Cattle Slaughter: Historic low in Australia
Cattle Slaughter

Historic low in Australia

Imago / Westend61
Above average rainfall during the Australian winter has allowed for good pasture growth.
Above average rainfall during the Australian winter has allowed for good pasture growth.

AUSTRALIA, Canberra. Cattle farmers are restocking to cope with the effects of the drought. As a result, there is a shortage of animals for export and slaughter.

In all likelihood, Australia will slaughter fewer cattle this year than at any time in the past 35 years. At least, this is the assumption of the Meat & Livestock Australia (MLA) industry association, which in April once again revised its production forecast significantly downward. Compared with 2020, which was already weak, the experts now expect slaughter volumes to fall by 811,000 animals, or 10.7%, to 6.78 million cattle. Compared to 2019, the last year of herd liquidation due to drought, that would be a drop of 2.27 million animals, or 25.1%.

Rainfall ensures feed supply

Although the expected increase in slaughter weights should mitigate some of the production decline in 2021, the bottom line is that beef production is expected to be 184,000 t, or 8.6%, lower than last year. This is because farmers are noticeably restocking their herds following above-average rainfall in the Australian winter and good pasture growth. The low point in the Australian cattle population was reached in the middle of last year after a month-long drought with 24.62 million animals; this was the lowest level in 25 years.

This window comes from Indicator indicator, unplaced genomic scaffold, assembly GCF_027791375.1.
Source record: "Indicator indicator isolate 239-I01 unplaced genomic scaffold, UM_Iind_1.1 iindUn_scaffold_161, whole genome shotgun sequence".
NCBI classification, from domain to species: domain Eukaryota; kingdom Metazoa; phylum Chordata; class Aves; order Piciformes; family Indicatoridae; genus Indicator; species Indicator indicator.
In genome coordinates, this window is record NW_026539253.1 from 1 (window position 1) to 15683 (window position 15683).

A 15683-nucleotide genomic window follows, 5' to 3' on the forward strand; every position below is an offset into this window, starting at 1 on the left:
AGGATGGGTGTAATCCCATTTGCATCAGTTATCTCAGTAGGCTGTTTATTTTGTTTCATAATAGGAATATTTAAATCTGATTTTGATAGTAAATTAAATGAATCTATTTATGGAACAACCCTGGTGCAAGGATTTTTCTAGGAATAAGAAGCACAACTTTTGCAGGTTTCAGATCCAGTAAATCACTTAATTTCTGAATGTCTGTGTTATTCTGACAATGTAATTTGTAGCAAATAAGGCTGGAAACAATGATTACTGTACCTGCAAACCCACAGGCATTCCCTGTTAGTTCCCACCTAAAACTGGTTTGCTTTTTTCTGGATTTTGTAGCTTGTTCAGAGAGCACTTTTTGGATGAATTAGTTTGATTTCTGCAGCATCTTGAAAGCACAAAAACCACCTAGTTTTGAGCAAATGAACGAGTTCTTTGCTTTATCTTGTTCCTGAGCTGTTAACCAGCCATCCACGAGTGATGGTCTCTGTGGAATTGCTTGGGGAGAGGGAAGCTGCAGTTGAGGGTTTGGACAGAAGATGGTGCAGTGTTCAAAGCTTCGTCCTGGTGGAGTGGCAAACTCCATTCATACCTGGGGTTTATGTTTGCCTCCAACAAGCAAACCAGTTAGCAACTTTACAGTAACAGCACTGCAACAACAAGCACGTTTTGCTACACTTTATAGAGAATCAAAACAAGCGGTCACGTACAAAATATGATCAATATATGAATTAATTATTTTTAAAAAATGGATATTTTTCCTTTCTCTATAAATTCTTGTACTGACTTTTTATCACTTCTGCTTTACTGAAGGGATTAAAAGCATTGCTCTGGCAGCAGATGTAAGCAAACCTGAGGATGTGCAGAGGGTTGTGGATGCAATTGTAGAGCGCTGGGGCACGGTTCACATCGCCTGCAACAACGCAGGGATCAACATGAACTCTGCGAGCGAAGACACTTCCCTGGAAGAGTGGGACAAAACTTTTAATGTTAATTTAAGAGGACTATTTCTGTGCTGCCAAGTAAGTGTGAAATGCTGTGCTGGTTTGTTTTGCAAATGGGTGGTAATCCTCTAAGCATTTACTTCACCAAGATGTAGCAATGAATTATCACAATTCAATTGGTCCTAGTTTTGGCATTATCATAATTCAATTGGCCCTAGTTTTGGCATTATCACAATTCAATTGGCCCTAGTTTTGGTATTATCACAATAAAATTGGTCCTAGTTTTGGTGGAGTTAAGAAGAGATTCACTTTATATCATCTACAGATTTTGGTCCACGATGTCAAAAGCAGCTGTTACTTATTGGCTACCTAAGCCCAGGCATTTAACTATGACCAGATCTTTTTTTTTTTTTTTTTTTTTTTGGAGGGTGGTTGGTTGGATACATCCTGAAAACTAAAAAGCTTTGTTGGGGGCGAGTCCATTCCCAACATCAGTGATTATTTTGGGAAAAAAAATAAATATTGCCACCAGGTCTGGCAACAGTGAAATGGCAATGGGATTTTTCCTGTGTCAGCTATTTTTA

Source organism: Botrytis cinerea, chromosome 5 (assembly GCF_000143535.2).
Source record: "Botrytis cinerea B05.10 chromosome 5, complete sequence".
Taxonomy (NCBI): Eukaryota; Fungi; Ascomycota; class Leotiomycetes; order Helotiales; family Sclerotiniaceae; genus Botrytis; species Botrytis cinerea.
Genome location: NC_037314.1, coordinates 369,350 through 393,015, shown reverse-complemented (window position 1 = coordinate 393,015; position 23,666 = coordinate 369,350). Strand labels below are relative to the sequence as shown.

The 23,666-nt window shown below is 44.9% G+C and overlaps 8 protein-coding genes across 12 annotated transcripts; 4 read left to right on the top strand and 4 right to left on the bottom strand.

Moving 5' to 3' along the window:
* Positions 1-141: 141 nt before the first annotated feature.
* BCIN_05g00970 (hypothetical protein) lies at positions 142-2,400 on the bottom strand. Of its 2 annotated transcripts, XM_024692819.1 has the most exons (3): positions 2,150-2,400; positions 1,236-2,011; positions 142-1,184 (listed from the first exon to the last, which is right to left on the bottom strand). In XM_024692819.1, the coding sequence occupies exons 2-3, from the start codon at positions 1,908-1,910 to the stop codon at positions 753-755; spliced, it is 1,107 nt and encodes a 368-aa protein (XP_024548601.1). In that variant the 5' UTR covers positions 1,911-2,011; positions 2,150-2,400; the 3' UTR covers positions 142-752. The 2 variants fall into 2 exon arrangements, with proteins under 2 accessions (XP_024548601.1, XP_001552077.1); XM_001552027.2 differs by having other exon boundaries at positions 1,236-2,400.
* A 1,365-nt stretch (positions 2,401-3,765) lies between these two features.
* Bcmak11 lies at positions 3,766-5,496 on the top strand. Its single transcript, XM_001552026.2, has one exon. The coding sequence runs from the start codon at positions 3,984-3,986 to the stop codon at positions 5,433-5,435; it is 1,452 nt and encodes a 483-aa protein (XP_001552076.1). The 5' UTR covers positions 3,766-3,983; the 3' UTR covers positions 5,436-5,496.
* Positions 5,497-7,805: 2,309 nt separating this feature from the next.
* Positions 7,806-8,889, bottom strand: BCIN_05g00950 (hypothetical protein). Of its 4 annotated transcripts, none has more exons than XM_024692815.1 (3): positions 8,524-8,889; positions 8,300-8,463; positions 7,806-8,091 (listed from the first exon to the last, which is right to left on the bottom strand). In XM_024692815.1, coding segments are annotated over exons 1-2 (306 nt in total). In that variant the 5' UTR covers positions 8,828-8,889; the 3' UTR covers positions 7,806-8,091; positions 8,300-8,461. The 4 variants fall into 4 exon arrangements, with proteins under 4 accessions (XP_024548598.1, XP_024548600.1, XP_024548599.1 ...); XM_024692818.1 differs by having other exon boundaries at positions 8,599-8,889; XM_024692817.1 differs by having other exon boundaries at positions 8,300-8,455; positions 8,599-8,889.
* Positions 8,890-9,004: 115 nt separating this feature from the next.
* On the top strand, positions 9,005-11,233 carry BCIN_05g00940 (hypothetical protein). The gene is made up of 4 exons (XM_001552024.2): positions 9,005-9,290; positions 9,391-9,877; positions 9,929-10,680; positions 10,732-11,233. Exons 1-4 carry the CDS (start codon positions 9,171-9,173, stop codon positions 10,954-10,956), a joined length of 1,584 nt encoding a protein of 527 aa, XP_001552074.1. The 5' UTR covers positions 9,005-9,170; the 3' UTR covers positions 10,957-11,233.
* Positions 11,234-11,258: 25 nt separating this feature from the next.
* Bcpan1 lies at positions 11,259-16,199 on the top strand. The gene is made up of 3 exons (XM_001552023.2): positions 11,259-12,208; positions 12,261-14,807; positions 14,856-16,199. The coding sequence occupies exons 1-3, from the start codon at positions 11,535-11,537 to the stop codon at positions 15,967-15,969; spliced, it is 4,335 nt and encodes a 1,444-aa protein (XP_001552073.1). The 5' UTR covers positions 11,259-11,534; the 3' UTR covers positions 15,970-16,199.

Since then, however, things have been on the upswing, and the MLA projects a herd size of 25.92 million head in June 2021; that would be 5.3% higher than 12 months earlier. The old herd size of around 28 million animals is expected to be reached again by 2023, unless new droughts put a spanner in the works.

The scarcity of animals to rebuild production is reflected in the authoritative Eastern Young Cattle Indicator (EYCI) price index for younger cattle weighing 200 kg or more, which broke the sound barrier of nine Australian dollars (€5.87), based on kilograms slaughtered weight, for the first time in April. Male and female yearlings have never been more expensive.

Only slow recovery in exports

The shortage of cattle is also having a noticeable impact on exports. Australia's beef exports are not expected to exceed 1.35 mill. t this year, down 180,000 t, or 11.7%, from last year, according to the forecast. Two months earlier, the MLA had estimated export supply at just over 1.5 mill t. In 2019, the tonnage of Australian beef sold internationally was still 1.8 mill. t. The outlook is similarly unfavorable for live cattle exports, which are expected to slump by a good quarter year-on-year to 750,000 head in 2021. This would also be a new low in decades.

Tight supplies, higher prices and, above all, the Corona pandemic have also pushed Australian beef consumption down. According to the industry association, average per capita consumption in 2020 slumped 2.5 kg from the previous year to 22.8 kg and is expected to fall another 0.5 kg this year. In general, the consequences of the drought, which only ended in the winter of 2020, are still expected to affect the Australian beef market in the coming years. While production and exports are expected to rebound and slightly exceed 2020 levels in 2023, there will still be a long way to go to reach 2018 or 2019 performance levels.

Source:; AgE


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